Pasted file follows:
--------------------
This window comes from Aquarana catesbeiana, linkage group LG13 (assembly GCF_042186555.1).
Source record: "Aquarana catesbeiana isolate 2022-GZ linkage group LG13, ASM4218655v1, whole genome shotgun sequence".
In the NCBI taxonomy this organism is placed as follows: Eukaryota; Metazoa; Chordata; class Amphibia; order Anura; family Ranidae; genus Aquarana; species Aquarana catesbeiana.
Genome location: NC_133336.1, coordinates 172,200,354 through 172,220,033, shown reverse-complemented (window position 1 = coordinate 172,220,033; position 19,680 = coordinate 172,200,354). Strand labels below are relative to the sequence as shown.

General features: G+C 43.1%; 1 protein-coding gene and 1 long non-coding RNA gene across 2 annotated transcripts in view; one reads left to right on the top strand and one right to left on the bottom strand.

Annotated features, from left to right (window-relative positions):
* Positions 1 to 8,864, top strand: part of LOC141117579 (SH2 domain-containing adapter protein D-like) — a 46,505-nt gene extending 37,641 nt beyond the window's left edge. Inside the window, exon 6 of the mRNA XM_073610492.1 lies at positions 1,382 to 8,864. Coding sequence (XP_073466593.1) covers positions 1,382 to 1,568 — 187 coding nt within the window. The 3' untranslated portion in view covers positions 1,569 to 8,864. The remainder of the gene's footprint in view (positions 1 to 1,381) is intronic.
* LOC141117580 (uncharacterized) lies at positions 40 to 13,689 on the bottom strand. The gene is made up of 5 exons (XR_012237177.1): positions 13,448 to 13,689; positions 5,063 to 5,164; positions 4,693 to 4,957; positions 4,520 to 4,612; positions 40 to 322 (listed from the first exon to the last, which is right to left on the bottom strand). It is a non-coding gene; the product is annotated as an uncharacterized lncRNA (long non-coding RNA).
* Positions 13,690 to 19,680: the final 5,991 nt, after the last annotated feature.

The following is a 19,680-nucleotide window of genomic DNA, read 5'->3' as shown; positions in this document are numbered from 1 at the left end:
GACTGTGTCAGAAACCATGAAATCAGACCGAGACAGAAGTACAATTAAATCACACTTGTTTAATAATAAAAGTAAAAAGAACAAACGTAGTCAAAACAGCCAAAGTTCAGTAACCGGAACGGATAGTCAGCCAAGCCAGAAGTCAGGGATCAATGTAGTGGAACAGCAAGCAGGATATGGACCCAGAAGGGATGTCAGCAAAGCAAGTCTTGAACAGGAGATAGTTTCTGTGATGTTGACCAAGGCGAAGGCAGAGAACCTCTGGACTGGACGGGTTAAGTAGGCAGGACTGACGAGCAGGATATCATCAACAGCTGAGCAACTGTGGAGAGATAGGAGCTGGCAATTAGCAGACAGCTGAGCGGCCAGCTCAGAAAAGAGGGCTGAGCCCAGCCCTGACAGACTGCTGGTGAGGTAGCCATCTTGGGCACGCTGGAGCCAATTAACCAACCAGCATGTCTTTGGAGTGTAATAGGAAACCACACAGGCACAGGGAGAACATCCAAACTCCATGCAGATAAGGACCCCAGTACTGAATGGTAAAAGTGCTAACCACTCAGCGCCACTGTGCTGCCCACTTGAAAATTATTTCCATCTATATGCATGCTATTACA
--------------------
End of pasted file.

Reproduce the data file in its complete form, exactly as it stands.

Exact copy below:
This window comes from Aquarana catesbeiana, linkage group LG13 (assembly GCF_042186555.1).
Source record: "Aquarana catesbeiana isolate 2022-GZ linkage group LG13, ASM4218655v1, whole genome shotgun sequence".
In the NCBI taxonomy this organism is placed as follows: Eukaryota; Metazoa; Chordata; class Amphibia; order Anura; family Ranidae; genus Aquarana; species Aquarana catesbeiana.
Genome location: NC_133336.1, coordinates 172,200,354 through 172,220,033, shown reverse-complemented (window position 1 = coordinate 172,220,033; position 19,680 = coordinate 172,200,354). Strand labels below are relative to the sequence as shown.

General features: G+C 43.1%; 1 protein-coding gene and 1 long non-coding RNA gene across 2 annotated transcripts in view; one reads left to right on the top strand and one right to left on the bottom strand.

Annotated features, from left to right (window-relative positions):
* Positions 1 to 8,864, top strand: part of LOC141117579 (SH2 domain-containing adapter protein D-like) — a 46,505-nt gene extending 37,641 nt beyond the window's left edge. Inside the window, exon 6 of the mRNA XM_073610492.1 lies at positions 1,382 to 8,864. Coding sequence (XP_073466593.1) covers positions 1,382 to 1,568 — 187 coding nt within the window. The 3' untranslated portion in view covers positions 1,569 to 8,864. The remainder of the gene's footprint in view (positions 1 to 1,381) is intronic.
* LOC141117580 (uncharacterized) lies at positions 40 to 13,689 on the bottom strand. The gene is made up of 5 exons (XR_012237177.1): positions 13,448 to 13,689; positions 5,063 to 5,164; positions 4,693 to 4,957; positions 4,520 to 4,612; positions 40 to 322 (listed from the first exon to the last, which is right to left on the bottom strand). It is a non-coding gene; the product is annotated as an uncharacterized lncRNA (long non-coding RNA).
* Positions 13,690 to 19,680: the final 5,991 nt, after the last annotated feature.

The following is a 19,680-nucleotide window of genomic DNA, read 5'->3' as shown; positions in this document are numbered from 1 at the left end:
GACTGTGTCAGAAACCATGAAATCAGACCGAGACAGAAGTACAATTAAATCACACTTGTTTAATAATAAAAGTAAAAAGAACAAACGTAGTCAAAACAGCCAAAGTTCAGTAACCGGAACGGATAGTCAGCCAAGCCAGAAGTCAGGGATCAATGTAGTGGAACAGCAAGCAGGATATGGACCCAGAAGGGATGTCAGCAAAGCAAGTCTTGAACAGGAGATAGTTTCTGTGATGTTGACCAAGGCGAAGGCAGAGAACCTCTGGACTGGACGGGTTAAGTAGGCAGGACTGACGAGCAGGATATCATCAACAGCTGAGCAACTGTGGAGAGATAGGAGCTGGCAATTAGCAGACAGCTGAGCGGCCAGCTCAGAAAAGAGGGCTGAGCCCAGCCCTGACAGACTGCTGGTGAGGTAGCCATCTTGGGCACGCTGGAGCCAATTAACCAACCAGCATGTCTTTGGAGTGTAATAGGAAACCACACAGGCACAGGGAGAACATCCAAACTCCATGCAGATAAGGACCCCAGTACTGAATGGTAAAAGTGCTAACCACTCAGCGCCACTGTGCTGCCCACTTGAAAATTATTTCCATCTATATGCATGCTATTACA